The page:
The Study Of Social Isolation And Its Effect On Mental Health

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Introduction

“Isolation can lead to uniqueness but uniqueness also walks the path of mental institutions” – Winston Seeney Social isolation can be defined as having little contact or absence of social contact. When individuals keep themselves away from people around them and have no friends and have totally cut off from normal social networking then they are known as being socially isolated. Social isolation and loneliness may sound similar but they are not, as loneliness is a state of emotion that is felt by the individuals who are not satisfied by their social connection or friends or even family. A person or an individual who is experiencing social isolation may not be experiencing loneliness. Social isolation can last for years but loneliness can be temporary. There can be many causes of social isolation, it is involuntary but can also be voluntary like individual with intellectual disabilities, neurological disorders or developmental delays, may have underdeveloped social skills, due to which they avoid making contacts with others out of shame, embarrassment or fear. Physical disabilities or long-term illnesses like cancer, muscle dystrophy, HIV/AIDS, economic struggles, domestic violence or employment can trigger and be some of the causes of social isolation. People with all age groups show almost same symptoms of social isolation like- deep boredom, significant disrepair, general lack of interest and withdrawal, losing interest in personal hygiene, poor eating and nutrition, clutter and hoarding in the home.

When an individual denies human companionship they open the gates for health related problems such as high blood pressure, depression and severe cases of stress and psychological breakdowns which sends the human immune system into a panic state and many other mental health issues. Primary social groups like family, friends and neighbors are the main source of social ties especially in adolescence and old age. Secondary social groups may include being a member of an organization such as cultural clubs, political groups or religious organizations. These organizations are very important forum for social relationships and for people who are isolated can serve as a regular form of social connection and contact. Berkman and associates have made a four key pathway that explains increasing links between social isolation and health. They contend that social networks influence a person’s health and prosperity through at least one of the accompanying possible social and behavioral mechanisms: (1) Provision of social support (2) Social influence,(3) Social engagement and attachment, and (4) Access to resources. For example: support needed at the time of illness is provided by social networks, thereby it is contributing to better adaption and quicker the recovery time. Social ties can be instrumental in adherence to good health practices and the cessation of bad ones.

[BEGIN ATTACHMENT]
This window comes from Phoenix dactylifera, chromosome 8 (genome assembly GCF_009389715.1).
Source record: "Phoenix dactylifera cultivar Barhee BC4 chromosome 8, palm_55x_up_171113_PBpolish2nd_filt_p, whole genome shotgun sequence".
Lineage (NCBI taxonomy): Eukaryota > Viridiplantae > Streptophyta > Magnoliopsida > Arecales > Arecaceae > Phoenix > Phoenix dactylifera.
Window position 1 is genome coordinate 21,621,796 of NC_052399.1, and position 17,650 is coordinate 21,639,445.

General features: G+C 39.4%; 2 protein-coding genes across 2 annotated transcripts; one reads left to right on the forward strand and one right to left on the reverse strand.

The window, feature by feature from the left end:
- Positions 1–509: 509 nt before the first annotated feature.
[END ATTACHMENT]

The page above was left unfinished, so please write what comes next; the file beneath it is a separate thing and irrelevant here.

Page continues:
There have always been very negative effects of social isolation in adolescence; because when teens feel or get isolated they indulge in things like use of drugs, drinking alcohol, poor performance at school, ignoring people around them even if people are willing to talk and communicate with them.

Historical background

Social isolation has occurred as one effect of stigma. Many people these days don’t expose themselves to the judgmental audience. Because as we all know that chronic illness are stigmatizing in our society and possibility of revealing these can slow down the social interaction of a person. In a study which was examining the chronic sorrow in HIV-positive patients, stigma that led to social isolation of these patients. African American women with children were found to be more isolated and stigmatized than gay men because of the stigma were women’s were perceived as “dirty sex” and “moral threat”. Social isolation must be viewed from the individual’s culture definition of numbers, quality of contact, the longevity and durability of these contacts, and the negativism faced by the isolated individual. As indicated by Mullins and McNicholas, “While many isolated people don’t feel themselves lonely, numerous people incorporated in the society do. Therefore, the ideas of isolation and loneliness do not overlap.” Social incorporation happens because of the absence of an adequate informal community. However, this isn’t seen adversely for the elderly who can have some good times and profitable time alone. Social isolation has been revised as a far reaching issue in 10-43% of the population which leads to physical and mental health issues among the elderly in the community. Social isolation is a grave and boundless issue among seniors in the society causing numerous harmful health conditions. Social isolation that influences health, prosperity and life quality among numerous seniors happens in high prevalence and it is normal that this hazard would increment in accordance with the all-around expanding senior population. Social isolation among seniors has many negative effects increasing risk factors of mortality, readmission to doctor’s facility and continuous falling.

Theoretical background

Differing perspectives on social isolation have been offered by various psychological sub-disciplines. There is contradicting evidence regarding the nature and implications of solitude. Hence, it may be measured in terms of its costs and benefits.

a) Isolation is bad

Social relationships and affiliations have been considered adaptive to the survival of humans from centuries and provide evolutionary advantages. Since time immemorial, human beings have affiliated them to one group or the other for social, emotional or physical support. It has been suggested by developmental psychologists that excessive solitude can lead to pain and suffering psychological in nature, can impede the evolution of self-esteem, damage important relationships and prevent the process of learning. Need for affiliation has been considered to be a basic need by certain psychologists and the concept of the need to belong has been highlighted in the belong theory.